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Get him on the upcoming presidential election and Trevor Parscal, a 32-year-old technology worker originally from the San Francisco Bay Area, does a nice line in political vitriol. “It has been a ridiculous show of immaturity,” he says. “Trump and Hillary sound pretty much the same to me. They are both squabbling over how to spend more and more of the taxpayers’ money.”
But if he had to choose? “I wouldn’t vote for either of them,” he says. “I’m going to be voting for Johnson.”
Gary Johnson is the presidential candidate for the Libertarian party, the self-proclaimed third party of US politics. Broadly, the party campaigns for a reduction in the size of government and taxes, though at its fringes it is renowned for getting a little oddball. At its convention this year a man running for party chair did a striptease onstage.
According to many polls, about 5 per cent of likely voters are forecast to opt for Johnson, despite the fact that when he was asked on live television what he would do about Aleppo if elected president, he answered: “What is Aleppo?”
Parscal is not only planning to vote for him but has moved his family 3,000 miles across the country to support the Libertarian cause, from California to Concord, New Hampshire. He is a participant in the Free State Project, an effort to get 20,000 like-minded Libertarians to pledge to move to New Hampshire, a fairly rural, sparsely populated state, where 20,000 activists might wield some political heft.
“We hit that number in February of this year,” says Matt Philips, the president of the project. “Everybody has five years to move to New Hampshire.”
Those that do might want to call Mark Warden of Porcupine Real Estate. A Free Stater himself, Warden moved to New Hampshire from Las Vegas in 2009 and now acts as the project’s unofficial real estate broker. “It’s been snowballing,” he says. “I do between 40 and 50 transactions a year.”
In fact, transactions are up across the state. The New Hampshire Association of Realtors says the number of sales in August were up 7 per cent on the same month last year.
“There’s a lot of interest right now in the ‘farm-to-table’ movement,” says non-Free Stater Kristin Claire of Land-Vest, an affiliate of Christie’s International Real Estate. “A lot of people are talking to us about solar [power] and wind generation so they can be off the grid.” She thinks it is to do with 9/11. “A lot of people just have this idea in their head about the ‘what if’ getaway home.”
If you are anticipating the collapse of the west, you might consider barricading yourself in a pretty farmhouse a mile outside the town of Tamworth. The five-bedroom home, built in the 1790s, comes with a farm of more than 100 acres and is on sale for $2.99m through Christie’s.
Most of Claire’s buyers are not looking for a stronghold but a vacation home. Large waterfront properties by Lake Winnipesaukee and Squam Lake are the most coveted. There is hiking in the autumn, when the leaves turn gold and crimson, and skiing in the winter from Gunstock mountain, Mount Sunapee and a cluster of others. “I wind up with a lot of buyers in their forties with kids,” she says, “and they come here for the skiing, for the lakes and the experience of letting their kids run wild a little bit.”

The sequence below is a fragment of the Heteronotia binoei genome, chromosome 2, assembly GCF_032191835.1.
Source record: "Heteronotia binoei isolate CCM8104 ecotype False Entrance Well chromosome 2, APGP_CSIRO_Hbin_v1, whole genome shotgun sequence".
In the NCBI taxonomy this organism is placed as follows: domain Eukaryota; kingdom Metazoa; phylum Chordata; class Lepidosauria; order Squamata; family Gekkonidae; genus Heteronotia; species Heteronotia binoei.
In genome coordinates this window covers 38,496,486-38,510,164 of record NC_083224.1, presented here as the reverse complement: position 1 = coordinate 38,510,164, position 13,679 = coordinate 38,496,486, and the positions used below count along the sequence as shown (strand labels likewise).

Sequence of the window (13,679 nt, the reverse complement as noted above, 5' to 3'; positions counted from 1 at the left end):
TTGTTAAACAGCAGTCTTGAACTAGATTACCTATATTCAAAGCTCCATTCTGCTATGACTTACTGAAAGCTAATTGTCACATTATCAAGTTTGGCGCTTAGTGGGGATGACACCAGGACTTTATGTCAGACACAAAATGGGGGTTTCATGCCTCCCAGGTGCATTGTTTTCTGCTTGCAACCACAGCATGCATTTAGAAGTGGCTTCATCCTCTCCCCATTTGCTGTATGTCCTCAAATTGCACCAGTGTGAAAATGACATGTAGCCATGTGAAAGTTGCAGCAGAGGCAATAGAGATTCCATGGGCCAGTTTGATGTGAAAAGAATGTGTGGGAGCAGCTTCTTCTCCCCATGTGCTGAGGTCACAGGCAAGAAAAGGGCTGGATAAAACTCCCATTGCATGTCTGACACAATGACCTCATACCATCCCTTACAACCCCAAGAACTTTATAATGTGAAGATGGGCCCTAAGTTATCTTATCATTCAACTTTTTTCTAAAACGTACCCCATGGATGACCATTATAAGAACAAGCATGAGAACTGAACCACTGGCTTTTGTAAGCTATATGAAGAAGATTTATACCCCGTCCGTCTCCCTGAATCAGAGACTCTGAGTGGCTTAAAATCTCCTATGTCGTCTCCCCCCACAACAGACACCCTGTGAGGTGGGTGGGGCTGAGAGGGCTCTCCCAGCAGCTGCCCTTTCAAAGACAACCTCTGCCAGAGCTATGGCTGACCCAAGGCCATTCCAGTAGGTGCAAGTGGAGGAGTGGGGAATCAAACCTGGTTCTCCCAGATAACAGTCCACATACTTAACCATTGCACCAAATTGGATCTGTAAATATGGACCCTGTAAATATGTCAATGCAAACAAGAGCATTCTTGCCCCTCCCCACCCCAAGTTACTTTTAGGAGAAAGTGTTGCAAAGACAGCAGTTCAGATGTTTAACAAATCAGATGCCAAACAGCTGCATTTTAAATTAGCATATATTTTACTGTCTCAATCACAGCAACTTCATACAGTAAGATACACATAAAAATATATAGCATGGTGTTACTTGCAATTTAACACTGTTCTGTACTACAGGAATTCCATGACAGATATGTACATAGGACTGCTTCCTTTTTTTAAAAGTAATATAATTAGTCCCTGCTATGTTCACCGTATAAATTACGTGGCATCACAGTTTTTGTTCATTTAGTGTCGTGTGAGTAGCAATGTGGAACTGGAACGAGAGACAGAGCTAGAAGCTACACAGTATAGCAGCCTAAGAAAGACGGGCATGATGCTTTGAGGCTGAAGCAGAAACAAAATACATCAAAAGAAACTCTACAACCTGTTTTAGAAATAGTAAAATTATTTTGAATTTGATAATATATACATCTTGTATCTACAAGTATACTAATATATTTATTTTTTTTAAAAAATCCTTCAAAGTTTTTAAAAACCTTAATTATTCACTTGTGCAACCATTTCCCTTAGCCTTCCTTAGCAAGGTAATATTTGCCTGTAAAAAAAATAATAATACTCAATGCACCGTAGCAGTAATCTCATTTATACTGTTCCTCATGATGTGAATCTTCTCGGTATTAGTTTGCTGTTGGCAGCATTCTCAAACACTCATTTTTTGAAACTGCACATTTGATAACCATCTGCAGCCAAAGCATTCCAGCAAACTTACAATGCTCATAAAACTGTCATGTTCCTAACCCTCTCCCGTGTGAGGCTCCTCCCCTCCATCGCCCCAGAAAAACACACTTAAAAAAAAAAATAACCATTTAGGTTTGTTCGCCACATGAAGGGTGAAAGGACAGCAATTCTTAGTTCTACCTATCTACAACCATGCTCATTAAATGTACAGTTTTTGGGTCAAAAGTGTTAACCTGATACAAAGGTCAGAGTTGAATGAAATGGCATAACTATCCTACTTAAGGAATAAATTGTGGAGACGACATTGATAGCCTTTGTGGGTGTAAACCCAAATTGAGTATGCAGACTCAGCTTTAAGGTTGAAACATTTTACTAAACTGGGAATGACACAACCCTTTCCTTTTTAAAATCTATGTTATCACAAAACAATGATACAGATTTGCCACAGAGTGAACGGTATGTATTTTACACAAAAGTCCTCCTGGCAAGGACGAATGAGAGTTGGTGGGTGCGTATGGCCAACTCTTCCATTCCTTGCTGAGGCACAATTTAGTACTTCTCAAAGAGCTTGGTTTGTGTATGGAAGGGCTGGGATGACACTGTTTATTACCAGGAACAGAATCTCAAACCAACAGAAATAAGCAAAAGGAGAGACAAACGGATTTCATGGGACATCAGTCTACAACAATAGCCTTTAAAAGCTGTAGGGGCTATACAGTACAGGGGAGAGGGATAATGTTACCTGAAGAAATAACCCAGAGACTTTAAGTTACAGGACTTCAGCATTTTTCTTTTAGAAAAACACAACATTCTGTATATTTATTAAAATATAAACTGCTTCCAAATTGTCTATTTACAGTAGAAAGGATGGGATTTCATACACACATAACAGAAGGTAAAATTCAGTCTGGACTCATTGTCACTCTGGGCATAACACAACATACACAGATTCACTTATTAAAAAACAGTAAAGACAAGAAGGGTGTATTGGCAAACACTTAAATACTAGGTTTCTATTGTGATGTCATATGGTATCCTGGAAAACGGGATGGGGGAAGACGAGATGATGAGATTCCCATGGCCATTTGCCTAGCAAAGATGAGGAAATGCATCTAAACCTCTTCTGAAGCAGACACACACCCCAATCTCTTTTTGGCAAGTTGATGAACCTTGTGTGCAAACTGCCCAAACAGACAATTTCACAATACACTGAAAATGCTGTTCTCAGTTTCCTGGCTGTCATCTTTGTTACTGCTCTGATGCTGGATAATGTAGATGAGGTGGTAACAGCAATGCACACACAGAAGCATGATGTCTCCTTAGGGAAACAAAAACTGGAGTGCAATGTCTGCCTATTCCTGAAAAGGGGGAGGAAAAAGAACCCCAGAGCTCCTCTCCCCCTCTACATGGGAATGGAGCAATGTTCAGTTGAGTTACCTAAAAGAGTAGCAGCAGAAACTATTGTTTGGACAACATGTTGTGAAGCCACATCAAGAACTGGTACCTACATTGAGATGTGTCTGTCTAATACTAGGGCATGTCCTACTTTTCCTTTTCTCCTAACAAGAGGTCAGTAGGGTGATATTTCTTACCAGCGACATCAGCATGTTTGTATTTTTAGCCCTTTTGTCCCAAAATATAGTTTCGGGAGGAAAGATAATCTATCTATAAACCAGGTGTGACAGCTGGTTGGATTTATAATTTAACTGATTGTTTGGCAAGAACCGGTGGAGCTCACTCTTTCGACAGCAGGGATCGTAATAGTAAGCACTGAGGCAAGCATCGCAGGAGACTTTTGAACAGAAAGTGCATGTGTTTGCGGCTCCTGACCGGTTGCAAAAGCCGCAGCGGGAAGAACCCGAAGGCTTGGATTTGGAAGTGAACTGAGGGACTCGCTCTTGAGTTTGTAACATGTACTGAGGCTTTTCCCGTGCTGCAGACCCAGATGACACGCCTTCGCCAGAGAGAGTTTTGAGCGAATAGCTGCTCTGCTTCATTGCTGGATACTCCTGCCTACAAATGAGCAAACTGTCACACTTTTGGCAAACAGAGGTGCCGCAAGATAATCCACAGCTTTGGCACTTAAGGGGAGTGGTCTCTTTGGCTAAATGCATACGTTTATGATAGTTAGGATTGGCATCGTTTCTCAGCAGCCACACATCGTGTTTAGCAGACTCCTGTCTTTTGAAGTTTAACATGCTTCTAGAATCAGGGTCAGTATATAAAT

In Jackson, a town higher up toward the White Mountains, Badger Realty is selling a five-bedroom timber-frame house in 20 acres for $2.3m, with views of Mount Washington, one of the tallest peaks east of the Mississippi.
Philips sees a natural affinity between Free Staters and New Hampshire. “There’s an inherent Libertarian streak in the culture here,” he says, “embodied by the state motto, which is ‘Live Free or Die’.” There is no broad-based income tax in the state, no sales tax, liberal gun laws, no knife laws, no motorcycle helmet law and no law requiring you to wear a seatbelt. These things play well with Libertarians.
Not everyone has welcomed them. A group of Free Staters who set up in the town of Keene have been causing a stir with their acts of civil disobedience. Some have refused to remove their hats inside the local courtroom and some have been smoking marijuana in the central square, openly. They’ve been given a nickname: “Keeniacs”.
With less than a week to go before the election, there is one unhappy certainty Libertarians have come to accept: their man ain’t going to win. FiveThirtyEight, the data-driven news site, rates his chances of being made commander-in-chief at less than 0.1 per cent.
Still, Parscal is upbeat. “There’s nowhere in the US that’s a good example of Libertarian philosophies right now,” he says. “If New Hampshire can become that, then hopefully we can attract people [here] who already feel that way and even convert some people as well.” Warden, for one, expects the phone to ring off the hook.
● Median house prices in New Hampshire are still about 5 per cent below their peak in 2005, according to the New Hampshire Association of Realtors
● The Free State Project reached its goal of 20,000 Libertarian pledgers in February, though the contact details of about 5,000 signatories are thought to be out of date. More than 2,000 have already moved.
● New Hampshire has no sales or income taxes, but property taxes vary wildly depending on the town, ranging from around 0.7 per cent to 3 per cent of the value
What you can buy for . . .
$200,000 a four-bedroom home with around 20 acres on the outskirts of Manchester
$1m a four-bedroom home on 100 acres up in the White Mountains
$5m a six-bedroom home on the banks of Lake Winnipesaukee with private moorings.
More listings at propertylistings.ft.com
Photograph: Getty Images